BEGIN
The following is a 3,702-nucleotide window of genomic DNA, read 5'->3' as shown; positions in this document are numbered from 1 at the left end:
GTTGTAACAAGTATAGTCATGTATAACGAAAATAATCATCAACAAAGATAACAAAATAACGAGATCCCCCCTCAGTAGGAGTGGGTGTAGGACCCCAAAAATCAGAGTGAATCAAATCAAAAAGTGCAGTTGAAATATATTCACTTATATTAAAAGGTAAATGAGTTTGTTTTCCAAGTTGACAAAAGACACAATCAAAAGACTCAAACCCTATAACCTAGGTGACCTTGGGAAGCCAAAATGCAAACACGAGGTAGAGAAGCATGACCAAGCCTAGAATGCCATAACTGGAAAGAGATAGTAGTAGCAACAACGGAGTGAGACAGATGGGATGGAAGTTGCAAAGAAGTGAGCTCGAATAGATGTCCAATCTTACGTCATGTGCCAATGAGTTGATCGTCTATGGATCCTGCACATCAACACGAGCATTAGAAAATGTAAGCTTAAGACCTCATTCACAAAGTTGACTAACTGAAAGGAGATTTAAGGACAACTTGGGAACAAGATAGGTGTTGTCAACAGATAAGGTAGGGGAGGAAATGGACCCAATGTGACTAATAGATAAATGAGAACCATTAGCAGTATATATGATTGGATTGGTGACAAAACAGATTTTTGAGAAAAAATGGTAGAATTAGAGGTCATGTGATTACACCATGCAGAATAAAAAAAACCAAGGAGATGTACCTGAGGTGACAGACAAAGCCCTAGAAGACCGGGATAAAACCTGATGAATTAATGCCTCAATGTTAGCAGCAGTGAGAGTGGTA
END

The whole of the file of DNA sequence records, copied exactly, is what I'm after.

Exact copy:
The following is a 3,702-nucleotide window of genomic DNA, read 5'->3' as shown; positions in this document are numbered from 1 at the left end:
GTTGTAACAAGTATAGTCATGTATAACGAAAATAATCATCAACAAAGATAACAAAATAACGAGATCCCCCCTCAGTAGGAGTGGGTGTAGGACCCCAAAAATCAGAGTGAATCAAATCAAAAAGTGCAGTTGAAATATATTCACTTATATTAAAAGGTAAATGAGTTTGTTTTCCAAGTTGACAAAAGACACAATCAAAAGACTCAAACCCTATAACCTAGGTGACCTTGGGAAGCCAAAATGCAAACACGAGGTAGAGAAGCATGACCAAGCCTAGAATGCCATAACTGGAAAGAGATAGTAGTAGCAACAACGGAGTGAGACAGATGGGATGGAAGTTGCAAAGAAGTGAGCTCGAATAGATGTCCAATCTTACGTCATGTGCCAATGAGTTGATCGTCTATGGATCCTGCACATCAACACGAGCATTAGAAAATGTAAGCTTAAGACCTCATTCACAAAGTTGACTAACTGAAAGGAGATTTAAGGACAACTTGGGAACAAGATAGGTGTTGTCAACAGATAAGGTAGGGGAGGAAATGGACCCAATGTGACTAATAGATAAATGAGAACCATTAGCAGTATATATGATTGGATTGGTGACAAAACAGATTTTTGAGAAAAAATGGTAGAATTAGAGGTCATGTGATTACACCATGCAGAATAAAAAAAACCAAGGAGATGTACCTGAGGTGACAGACAAAGCCCTAGAAGACCGGGATAAAACCTGATGAATTAATGCCTCAATGTTAGCAGCAGTGAGAGTGGTA